Phil Mickelson, Donald Trump react to PGA and LIV Golf merger: ‘Awesome day’


The PGA Tour, the DP World Tour and the Saudi-backed LIV Golf circuit have agreed to a landmark merger that will create one operation that aims to “unify the game of golf” — which has drawn mixed reactions from professional golfers and fans.

LIV Golf, founded in 2021 in a direct challenge to the PGA Tour, has been led publicly, with funding from Saudi Arabia’s sovereign-wealth fund, by former pro Greg Norman.

Key Words (July 2022): Trump tells golfers to ‘take the money’ from LIV Golf or ‘pay a big price’

As touring pros began reacting to the news Tuesday morning, notable among them was Phil Mickelson.

It’s no surprise that Mickelson is all “fore” it: He was one of the first professional golfers to leave the PGA Tour for LIV, and was offered roughly $200 million to join the Saudi-backed league last year, according to the Golf Channel’s Brentley Romine. Dustin Johnson was another high-profile player who earned a big payday from LIV, reportedly bagging more than $150 million just to compete.

From the archives (August 2022): Phil Mickelson and 10 other LIV golfers sue PGA Tour over antitrust claims

These were controversial moves, as many golfers were criticized for joining LIV Golf and turning a blind eye to Saudi Arabia’s human-rights record. According to the U.S. State Department, Saudi Arabia has in recent years been linked to multiple human-rights violations, including unlawful killings; executions for nonviolent offenses; forced disappearances; torture and cases of cruel and inhuman or degrading treatment of prisoners and detainees by government agents, among other offenses.

A U.S. intelligence assessment in 2021 concluded that Saudi Crown Prince Mohammed bin Salman had personally approved the abduction or killing of Washington Post journalist Jamal Khashoggi at a Saudi consulate in Turkey in 2018.

The PGA Tour suspended Mickelson and 10 other golfers last summer, and banned other players who joined the LIV Golf International Series from participating in any PGA Tour events.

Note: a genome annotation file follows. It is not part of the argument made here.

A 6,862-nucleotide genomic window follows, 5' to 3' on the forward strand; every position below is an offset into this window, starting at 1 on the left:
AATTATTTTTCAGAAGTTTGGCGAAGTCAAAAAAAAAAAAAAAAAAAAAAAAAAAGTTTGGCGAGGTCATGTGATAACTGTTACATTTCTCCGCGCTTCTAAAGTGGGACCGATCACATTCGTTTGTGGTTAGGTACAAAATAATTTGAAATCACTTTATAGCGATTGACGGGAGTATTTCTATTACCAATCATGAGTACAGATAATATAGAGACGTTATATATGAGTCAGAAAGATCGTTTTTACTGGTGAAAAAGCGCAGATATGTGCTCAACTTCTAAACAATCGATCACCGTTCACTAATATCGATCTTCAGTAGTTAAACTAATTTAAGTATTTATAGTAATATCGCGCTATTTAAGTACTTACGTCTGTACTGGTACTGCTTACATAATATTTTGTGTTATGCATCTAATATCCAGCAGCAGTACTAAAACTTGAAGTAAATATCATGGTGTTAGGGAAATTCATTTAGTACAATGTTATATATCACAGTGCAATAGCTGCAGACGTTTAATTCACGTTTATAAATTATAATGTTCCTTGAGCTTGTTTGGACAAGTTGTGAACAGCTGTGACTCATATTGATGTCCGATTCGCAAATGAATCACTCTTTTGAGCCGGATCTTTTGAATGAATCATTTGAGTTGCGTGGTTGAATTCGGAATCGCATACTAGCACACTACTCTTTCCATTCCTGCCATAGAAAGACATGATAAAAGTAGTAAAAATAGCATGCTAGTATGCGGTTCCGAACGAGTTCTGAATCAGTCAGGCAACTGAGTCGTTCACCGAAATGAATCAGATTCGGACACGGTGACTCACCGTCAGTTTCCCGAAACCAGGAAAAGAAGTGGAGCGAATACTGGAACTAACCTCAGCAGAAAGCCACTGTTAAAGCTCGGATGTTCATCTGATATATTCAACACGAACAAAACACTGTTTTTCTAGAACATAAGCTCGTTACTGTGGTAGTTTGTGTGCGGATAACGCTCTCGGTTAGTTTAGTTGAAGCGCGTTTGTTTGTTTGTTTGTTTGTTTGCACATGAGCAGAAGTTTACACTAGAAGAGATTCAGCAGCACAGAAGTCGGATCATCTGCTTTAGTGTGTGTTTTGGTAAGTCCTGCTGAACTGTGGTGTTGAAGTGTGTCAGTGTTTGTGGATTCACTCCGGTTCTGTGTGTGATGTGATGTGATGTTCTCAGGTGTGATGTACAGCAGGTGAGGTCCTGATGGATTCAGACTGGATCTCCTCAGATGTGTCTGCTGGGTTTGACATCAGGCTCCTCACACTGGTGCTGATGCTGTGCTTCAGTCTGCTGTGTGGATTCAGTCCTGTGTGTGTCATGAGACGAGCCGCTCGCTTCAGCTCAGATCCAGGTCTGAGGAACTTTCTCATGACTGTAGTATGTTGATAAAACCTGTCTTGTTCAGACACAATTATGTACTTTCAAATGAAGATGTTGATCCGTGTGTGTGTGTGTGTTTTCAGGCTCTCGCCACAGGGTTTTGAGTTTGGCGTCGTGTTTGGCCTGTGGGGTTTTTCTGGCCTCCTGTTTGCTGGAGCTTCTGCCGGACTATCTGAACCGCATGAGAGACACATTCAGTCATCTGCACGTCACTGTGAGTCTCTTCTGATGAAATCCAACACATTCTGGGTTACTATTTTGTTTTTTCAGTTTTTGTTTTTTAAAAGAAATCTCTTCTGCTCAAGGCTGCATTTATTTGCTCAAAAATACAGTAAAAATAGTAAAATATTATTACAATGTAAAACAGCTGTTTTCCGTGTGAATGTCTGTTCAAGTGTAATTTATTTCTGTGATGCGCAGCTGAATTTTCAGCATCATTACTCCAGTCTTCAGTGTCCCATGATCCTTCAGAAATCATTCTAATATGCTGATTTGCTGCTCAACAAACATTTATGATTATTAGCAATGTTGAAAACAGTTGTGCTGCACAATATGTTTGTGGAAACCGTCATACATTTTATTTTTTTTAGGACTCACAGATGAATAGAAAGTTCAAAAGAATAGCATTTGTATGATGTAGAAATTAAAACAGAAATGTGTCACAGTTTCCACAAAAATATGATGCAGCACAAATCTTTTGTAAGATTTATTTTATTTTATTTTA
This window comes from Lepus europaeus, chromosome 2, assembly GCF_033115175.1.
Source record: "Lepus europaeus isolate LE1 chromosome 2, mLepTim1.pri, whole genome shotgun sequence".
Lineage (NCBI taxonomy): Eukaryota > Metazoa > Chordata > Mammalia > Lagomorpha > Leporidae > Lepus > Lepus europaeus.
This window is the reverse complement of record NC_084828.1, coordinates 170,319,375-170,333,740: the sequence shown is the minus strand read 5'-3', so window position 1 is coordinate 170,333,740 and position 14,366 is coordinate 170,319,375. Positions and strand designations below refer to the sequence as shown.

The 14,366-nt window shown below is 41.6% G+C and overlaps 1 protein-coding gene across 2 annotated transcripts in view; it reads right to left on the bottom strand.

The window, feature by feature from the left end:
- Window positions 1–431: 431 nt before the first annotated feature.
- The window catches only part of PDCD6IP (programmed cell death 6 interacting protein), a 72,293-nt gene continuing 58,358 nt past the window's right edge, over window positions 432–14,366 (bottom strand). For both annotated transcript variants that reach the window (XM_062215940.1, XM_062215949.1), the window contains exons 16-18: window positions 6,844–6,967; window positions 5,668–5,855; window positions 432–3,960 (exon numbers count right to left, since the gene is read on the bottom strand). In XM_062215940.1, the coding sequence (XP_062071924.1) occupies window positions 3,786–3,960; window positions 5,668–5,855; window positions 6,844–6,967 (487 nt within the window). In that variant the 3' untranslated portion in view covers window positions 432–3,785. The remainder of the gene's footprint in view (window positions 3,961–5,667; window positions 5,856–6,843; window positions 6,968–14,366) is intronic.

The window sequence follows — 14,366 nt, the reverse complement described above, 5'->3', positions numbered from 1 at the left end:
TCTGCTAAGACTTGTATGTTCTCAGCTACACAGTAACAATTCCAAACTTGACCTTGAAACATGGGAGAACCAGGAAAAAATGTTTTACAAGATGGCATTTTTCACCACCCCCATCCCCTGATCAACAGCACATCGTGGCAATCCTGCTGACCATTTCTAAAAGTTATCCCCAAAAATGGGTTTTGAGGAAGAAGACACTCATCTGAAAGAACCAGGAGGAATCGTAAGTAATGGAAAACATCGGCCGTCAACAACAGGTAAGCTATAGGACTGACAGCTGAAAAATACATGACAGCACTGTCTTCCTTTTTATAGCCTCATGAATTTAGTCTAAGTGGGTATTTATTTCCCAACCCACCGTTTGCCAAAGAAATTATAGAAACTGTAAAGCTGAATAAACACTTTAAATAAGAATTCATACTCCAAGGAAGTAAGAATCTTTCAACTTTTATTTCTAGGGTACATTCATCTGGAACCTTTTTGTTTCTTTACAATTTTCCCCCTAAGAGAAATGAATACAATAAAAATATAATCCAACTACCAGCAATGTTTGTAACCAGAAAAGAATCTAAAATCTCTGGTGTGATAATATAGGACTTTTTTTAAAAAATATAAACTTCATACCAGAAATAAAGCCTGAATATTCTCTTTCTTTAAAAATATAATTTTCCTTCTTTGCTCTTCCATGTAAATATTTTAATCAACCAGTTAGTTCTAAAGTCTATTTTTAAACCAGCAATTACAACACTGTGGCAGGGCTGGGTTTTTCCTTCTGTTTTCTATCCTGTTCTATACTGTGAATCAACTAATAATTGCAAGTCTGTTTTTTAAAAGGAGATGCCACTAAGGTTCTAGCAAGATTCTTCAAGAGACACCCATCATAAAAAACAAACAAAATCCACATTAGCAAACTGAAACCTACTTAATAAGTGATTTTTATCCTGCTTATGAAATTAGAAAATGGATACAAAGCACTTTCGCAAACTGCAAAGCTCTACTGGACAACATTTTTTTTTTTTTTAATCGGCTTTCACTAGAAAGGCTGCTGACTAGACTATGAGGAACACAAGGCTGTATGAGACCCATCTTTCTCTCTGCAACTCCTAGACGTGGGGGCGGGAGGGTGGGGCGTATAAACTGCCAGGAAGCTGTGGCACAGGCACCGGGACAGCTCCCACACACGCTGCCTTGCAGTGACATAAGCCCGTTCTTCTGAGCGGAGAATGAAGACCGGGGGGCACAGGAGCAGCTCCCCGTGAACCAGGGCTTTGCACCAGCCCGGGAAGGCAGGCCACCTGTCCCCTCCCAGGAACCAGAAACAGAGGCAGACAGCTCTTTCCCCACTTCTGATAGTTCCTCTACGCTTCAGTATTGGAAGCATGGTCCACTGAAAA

Many pro golfers’ reactions to the merger were more mixed, including two PGA Tour players. “Nothing like finding out through Twitter that we’re merging with a tour that we said we’d never do that with,” wrote Canadian player Mackenzie Hughes.

“The hypocrisy,” added American golfer Dylan Wu. “I guess money always wins.”

Collin Morikawa, winner of the PGA Championship and the Open Championship and currently playing only on the PGA Tour, was also unaware of a possible merger. He learned the news on social media, too. “And everyone thought yesterday was the longest day in golf,” he wrote.

In addition to reactions from pro golfers, one notable golf enthusiast, former U.S. President Donald Trump, also commented on the merger on social media.


Trump has advocated for golfers leaving the PGA in favor of LIV Golf, saying they would come to regret a refusal to take the Saudi money.

See also: Tiger Woods turned down LIV Golf offer in the ‘neighborhood’ of $700 million, says Greg Norman

As part of the merger, the parties to the deal are dropping lawsuits against each other effective immediately. In addition, Saudi Arabia’s Public Investment Fund will make a major financial investment in the new-look entity, and will also be a corporate sponsor for events.

“There’s been a lot of tension in our sport over the last couple years,” PGA Tour commissioner Jay Monahan told CNBC on Tuesday. “What we’re talking about today is coming together to unify the game of golf, and to do so under one umbrella.”

During Monahan’s interview, he was asked if he thought players and fans would react positively to the move.

“It’s less about how people respond today, and it’s all about how people respond in 10 years,” he said.

A year ago, Monahan suggested players considering a move from the PGA Tour to LIV should ask themselves whether they had ever felt compelled to apologize for their PGA affiliations, hinting that becoming LIV players, given Saudi human-rights abuses and ties to a majority of the Sept. 11, 2001, terrorist hijackers, would become cause for shame.


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